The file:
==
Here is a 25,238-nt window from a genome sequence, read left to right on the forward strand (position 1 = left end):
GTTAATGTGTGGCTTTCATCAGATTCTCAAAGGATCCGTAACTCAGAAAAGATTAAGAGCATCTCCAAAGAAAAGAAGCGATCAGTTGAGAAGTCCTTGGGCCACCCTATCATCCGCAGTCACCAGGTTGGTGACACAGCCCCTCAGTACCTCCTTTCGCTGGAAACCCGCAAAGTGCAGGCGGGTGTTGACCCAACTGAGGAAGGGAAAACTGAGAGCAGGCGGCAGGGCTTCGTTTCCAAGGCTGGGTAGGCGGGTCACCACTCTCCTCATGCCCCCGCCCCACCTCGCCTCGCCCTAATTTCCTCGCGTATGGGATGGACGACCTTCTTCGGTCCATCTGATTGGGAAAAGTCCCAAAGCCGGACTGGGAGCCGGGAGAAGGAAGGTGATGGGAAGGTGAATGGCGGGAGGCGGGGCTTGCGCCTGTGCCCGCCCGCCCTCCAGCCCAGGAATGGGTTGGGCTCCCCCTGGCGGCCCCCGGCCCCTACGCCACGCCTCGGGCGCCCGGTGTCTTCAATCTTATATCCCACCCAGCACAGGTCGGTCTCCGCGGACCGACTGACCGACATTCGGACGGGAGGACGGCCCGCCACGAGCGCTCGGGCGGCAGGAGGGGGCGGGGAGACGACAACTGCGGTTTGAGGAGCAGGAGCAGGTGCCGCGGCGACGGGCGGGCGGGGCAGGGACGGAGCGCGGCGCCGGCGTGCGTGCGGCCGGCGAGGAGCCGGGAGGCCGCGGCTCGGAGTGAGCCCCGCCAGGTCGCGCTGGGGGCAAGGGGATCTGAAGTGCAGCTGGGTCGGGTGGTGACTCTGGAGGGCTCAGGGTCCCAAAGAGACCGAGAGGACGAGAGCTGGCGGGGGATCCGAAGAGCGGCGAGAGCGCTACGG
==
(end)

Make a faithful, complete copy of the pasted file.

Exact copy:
Here is a 25,238-nt window from a genome sequence, read left to right on the forward strand (position 1 = left end):
GTTAATGTGTGGCTTTCATCAGATTCTCAAAGGATCCGTAACTCAGAAAAGATTAAGAGCATCTCCAAAGAAAAGAAGCGATCAGTTGAGAAGTCCTTGGGCCACCCTATCATCCGCAGTCACCAGGTTGGTGACACAGCCCCTCAGTACCTCCTTTCGCTGGAAACCCGCAAAGTGCAGGCGGGTGTTGACCCAACTGAGGAAGGGAAAACTGAGAGCAGGCGGCAGGGCTTCGTTTCCAAGGCTGGGTAGGCGGGTCACCACTCTCCTCATGCCCCCGCCCCACCTCGCCTCGCCCTAATTTCCTCGCGTATGGGATGGACGACCTTCTTCGGTCCATCTGATTGGGAAAAGTCCCAAAGCCGGACTGGGAGCCGGGAGAAGGAAGGTGATGGGAAGGTGAATGGCGGGAGGCGGGGCTTGCGCCTGTGCCCGCCCGCCCTCCAGCCCAGGAATGGGTTGGGCTCCCCCTGGCGGCCCCCGGCCCCTACGCCACGCCTCGGGCGCCCGGTGTCTTCAATCTTATATCCCACCCAGCACAGGTCGGTCTCCGCGGACCGACTGACCGACATTCGGACGGGAGGACGGCCCGCCACGAGCGCTCGGGCGGCAGGAGGGGGCGGGGAGACGACAACTGCGGTTTGAGGAGCAGGAGCAGGTGCCGCGGCGACGGGCGGGCGGGGCAGGGACGGAGCGCGGCGCCGGCGTGCGTGCGGCCGGCGAGGAGCCGGGAGGCCGCGGCTCGGAGTGAGCCCCGCCAGGTCGCGCTGGGGGCAAGGGGATCTGAAGTGCAGCTGGGTCGGGTGGTGACTCTGGAGGGCTCAGGGTCCCAAAGAGACCGAGAGGACGAGAGCTGGCGGGGGATCCGAAGAGCGGCGAGAGCGCTACGG